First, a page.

Just keep making minis!!!


TTUL  Kris

Sunday, September 21, 2014

THANK YOU!!!!!  I KEEP SAYING I HAVE THE BEST FOLLOWERS IN THE WORLD, IT'S FIXED!!  BAD DIGGY
LOVE TO YOU ALL
I know this is dumb but Digger, my cat laid on the keyboard last night while I was putting up the tutorial.  He did something and now everything is smaller, the screen is still maximized but all the content went small.  Does anyone know what he did and how I can fix it back???  The print is just too small
Signed,
Desperate in Bunker Hill

1 INCH SCALE WRINGER WASHER TUTORIAL - How to make a 1 inch scale wringer washer.

This is the combined effort of four of us.

First there is Chris.  She sent me the idea of using pill bottles for the body of the washer.  I had been wanting to make a wringer washer like this for years but couldn't get it started.  The pill bottles were the thing.

Then there is Judi.  This wonderful lady has this washer, in aqua.  Used it to wash her family's clothes for years.  Even after a stay in the hospital she was still sending pictures and measurements to me.

I hope you all noticed the very professional patterns that were contributed by Nancy.  These patterns are perfect and just what this tutorial needed.  Nancy came to me after I  had published the vintage kitchen stool offering her services.  I hadn't needed patterns until now, I contacted her and she donated her time to make them for us.





I want to give a big thank you to these ladies for helping me get this tutorial out to you!!





I started the second washer on Monday of this week and it's now Saturday.  It's finished and so am I!

This is not an easy tutorial, don't rush, take your time, let the glue dry.

Please take the time to read the whole tutorial before you start.  I try to take pictures to explain what I am doing but sometimes only words can do this.  This is a huge tutorial.  It has over 300 pictures.  Take your time, take it one step at a time.

Let's get started.







In the previous post I explained a few of the things you will need.

The first is a bottle of Ibuprofen from Wal-Mart, maybe in more ways than one!  There's a lot of sanding of small parts and your hands will ache.

Please look closely at this bottle and be sure to get the right one.













I used my tape measure to show you what its circumference is.











This is the second bottle you will need. This comes in a box, again look closely and get the right one.  This is for the tub of the washer. Set this aside for now.











Take the label off of the large bottle.  I used paint thinner to remove most of the date stamp.




You will need 220 and 300 grit sand paper.

I used this to rough up the outside of the bottle.  It will also remove the rest of the date stamp.

I did this so the plastic would accept paint.  I did not know if the slick outside would keep the paint on.

Finish with the 300 grit paper.






I also keep emery boards on my table. They are good for getting into tight spots and you can add even pressure to sand because of the board.

My cats like to chew on them, too, go figure?????








You are going to make a gauge.  I use a piece of square basswood and a brad.

A brad is a nail without a head, a nail has a head.  Just so you know.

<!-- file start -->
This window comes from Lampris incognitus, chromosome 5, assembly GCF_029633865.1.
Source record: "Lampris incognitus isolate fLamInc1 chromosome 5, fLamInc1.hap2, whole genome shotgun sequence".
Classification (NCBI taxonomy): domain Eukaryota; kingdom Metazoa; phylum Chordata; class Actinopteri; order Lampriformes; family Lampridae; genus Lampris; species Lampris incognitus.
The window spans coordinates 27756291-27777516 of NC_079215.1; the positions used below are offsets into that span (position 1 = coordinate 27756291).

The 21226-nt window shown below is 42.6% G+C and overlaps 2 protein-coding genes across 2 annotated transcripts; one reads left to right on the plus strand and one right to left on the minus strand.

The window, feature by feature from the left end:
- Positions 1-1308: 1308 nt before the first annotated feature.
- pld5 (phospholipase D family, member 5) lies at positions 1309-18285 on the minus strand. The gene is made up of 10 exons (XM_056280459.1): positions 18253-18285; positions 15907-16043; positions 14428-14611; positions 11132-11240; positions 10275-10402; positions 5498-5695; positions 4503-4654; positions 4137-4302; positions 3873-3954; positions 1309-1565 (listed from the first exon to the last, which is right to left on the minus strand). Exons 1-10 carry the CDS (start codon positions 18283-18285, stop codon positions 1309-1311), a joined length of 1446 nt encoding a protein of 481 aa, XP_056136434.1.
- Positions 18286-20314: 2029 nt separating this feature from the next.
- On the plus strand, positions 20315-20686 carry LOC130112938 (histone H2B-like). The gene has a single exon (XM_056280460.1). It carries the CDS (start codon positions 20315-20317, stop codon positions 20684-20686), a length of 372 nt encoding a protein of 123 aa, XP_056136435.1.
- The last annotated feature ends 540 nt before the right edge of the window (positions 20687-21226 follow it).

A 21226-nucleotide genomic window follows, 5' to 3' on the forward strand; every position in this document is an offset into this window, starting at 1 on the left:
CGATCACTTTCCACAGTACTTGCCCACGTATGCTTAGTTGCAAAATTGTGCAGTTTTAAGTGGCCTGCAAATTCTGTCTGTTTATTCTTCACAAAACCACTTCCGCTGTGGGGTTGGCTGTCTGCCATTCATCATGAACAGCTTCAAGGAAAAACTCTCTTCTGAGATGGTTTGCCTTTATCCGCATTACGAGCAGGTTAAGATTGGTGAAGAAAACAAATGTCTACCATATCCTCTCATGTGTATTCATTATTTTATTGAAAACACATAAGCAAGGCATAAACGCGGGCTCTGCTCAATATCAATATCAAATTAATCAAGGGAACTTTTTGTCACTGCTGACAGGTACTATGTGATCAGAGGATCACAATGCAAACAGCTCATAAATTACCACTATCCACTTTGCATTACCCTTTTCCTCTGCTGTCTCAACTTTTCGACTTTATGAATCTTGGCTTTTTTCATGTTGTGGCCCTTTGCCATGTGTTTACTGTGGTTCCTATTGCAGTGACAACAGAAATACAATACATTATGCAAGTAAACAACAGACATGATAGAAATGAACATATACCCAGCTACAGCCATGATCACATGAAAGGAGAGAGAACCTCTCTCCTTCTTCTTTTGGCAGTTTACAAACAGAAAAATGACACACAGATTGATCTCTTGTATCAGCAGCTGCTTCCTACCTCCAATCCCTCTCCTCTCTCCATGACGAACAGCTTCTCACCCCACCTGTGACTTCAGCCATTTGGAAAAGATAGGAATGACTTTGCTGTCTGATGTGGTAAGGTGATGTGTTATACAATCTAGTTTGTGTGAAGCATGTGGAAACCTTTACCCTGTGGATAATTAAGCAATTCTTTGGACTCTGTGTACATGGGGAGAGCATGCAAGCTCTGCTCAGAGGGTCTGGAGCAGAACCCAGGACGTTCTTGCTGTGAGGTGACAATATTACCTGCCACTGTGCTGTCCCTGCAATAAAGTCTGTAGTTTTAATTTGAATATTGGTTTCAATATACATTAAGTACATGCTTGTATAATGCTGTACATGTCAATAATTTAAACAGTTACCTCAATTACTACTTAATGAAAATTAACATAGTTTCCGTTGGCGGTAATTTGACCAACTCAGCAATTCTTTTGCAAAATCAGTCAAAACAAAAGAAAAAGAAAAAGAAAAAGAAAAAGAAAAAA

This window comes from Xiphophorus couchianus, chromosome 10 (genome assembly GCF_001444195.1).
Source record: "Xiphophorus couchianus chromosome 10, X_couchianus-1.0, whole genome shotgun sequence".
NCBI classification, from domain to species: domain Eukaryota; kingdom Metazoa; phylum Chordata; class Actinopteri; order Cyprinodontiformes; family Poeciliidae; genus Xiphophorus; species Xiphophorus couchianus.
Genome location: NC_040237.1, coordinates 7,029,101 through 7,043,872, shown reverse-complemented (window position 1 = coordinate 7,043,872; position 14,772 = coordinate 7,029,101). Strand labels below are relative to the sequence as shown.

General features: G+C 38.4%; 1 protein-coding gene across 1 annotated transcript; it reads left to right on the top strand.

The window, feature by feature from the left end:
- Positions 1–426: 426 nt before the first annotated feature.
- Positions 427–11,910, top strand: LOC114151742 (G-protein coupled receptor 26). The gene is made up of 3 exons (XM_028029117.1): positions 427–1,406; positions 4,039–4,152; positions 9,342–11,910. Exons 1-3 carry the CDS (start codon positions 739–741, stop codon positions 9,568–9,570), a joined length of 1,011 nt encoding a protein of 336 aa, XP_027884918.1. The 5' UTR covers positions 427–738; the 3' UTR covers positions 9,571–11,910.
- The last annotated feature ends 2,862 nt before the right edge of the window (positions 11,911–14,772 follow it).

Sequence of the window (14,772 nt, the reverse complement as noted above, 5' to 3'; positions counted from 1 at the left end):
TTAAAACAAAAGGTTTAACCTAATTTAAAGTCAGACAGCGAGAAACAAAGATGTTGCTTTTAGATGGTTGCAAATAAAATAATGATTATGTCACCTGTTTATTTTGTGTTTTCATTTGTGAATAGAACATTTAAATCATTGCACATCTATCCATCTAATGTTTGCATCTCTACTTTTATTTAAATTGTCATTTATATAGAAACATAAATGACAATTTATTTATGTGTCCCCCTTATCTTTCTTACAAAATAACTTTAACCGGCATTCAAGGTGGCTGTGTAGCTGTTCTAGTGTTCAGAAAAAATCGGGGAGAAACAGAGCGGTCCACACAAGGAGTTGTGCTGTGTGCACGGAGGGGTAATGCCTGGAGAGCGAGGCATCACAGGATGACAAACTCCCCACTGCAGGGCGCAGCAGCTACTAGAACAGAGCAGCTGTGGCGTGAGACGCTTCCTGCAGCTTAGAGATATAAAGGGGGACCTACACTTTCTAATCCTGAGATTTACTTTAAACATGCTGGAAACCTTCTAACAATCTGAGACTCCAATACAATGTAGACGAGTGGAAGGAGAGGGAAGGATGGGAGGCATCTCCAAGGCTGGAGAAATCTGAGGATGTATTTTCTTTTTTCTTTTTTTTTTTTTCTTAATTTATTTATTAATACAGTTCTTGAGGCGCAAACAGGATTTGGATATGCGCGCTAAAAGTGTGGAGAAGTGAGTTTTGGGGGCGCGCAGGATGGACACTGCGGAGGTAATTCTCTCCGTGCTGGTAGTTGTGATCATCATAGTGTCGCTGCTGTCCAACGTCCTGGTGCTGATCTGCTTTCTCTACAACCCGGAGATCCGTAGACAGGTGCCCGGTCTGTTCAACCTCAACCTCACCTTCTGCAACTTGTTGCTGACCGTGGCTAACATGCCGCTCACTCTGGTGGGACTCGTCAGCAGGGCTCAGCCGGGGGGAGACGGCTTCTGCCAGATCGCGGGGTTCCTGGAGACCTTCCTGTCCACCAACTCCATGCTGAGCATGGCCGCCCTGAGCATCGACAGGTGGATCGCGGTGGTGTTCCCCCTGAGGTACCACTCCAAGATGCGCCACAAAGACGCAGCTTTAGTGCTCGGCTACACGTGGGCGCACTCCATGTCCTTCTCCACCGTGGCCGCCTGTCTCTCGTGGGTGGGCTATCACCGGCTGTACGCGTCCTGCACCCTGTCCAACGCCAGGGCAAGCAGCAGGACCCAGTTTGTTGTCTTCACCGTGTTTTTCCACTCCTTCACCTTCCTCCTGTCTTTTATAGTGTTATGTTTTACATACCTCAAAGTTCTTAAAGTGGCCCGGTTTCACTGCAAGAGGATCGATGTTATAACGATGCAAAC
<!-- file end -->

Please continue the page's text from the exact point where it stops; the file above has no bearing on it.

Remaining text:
Measure 13/16 inch.











Make a hole in the basswood with a "T" pin for the drill bit to start.













I am using my Dremel to drill.  Chuck up a bit that is the diameter of the brad.







Just a note, I am going to be using my scroll saw to cut the mat board.

If you don't have one of these and I do recommend that you get one, you can use your craft knife and cut the mat board singly and glue the pieces together.





When you drill your hole don't go all the way through, only part of the way.






Start your brad and hammer it through.







Make sure the point is at 13/16 inch. If it's not knock it a bit with the hammer.

This is your gauge it's got to be right or the proportions of the top and bottom will be wrong.

I bumped mine a bit to get the point on 13/16 inch.










Move the gauge around the bottle to score a line into the plastic of the bottle.











I've got my line to follow to cut the bottle apart.











You cut this with your craft knife, I used the scroll saw.














Pull out the brad so we can reset it to make another gauge.









This measurement is 15/16 inch, mark with a "T" pin.











Drill your hole part way again and insert the brad.

Check to see if the point is at the right measurement.











Cut the neck off the bottle.  Leave the curved part of the bottle.












The neck has been removed.












I sanded my cut edge a bit.















Turn the bottle upside down and mark with your gauge.













Here's the line, cut it apart.











Here are the three pieces of the bottle.

The middle piece is waste.










If you need to sand your cut edges smooth, do it.  I had to because the scroll saw leaves a little bit of a rough edge.












Set the bottom onto a circle template hole and mark the quarters all around.













Here are the patterns.  On the left side of the blog there is a list, "Things to do, Things to see".  In this list you will find "HOW TO RE-SIZE THE PATTERNS", follow these instructions to get the patterns to the right size to use.  When they are the right size print them out onto card stock so you can trace around them.













This is my leg pattern, mat board, a pencil and sharpener.  Keep the pencil sharp so you can trace close to the pattern edges.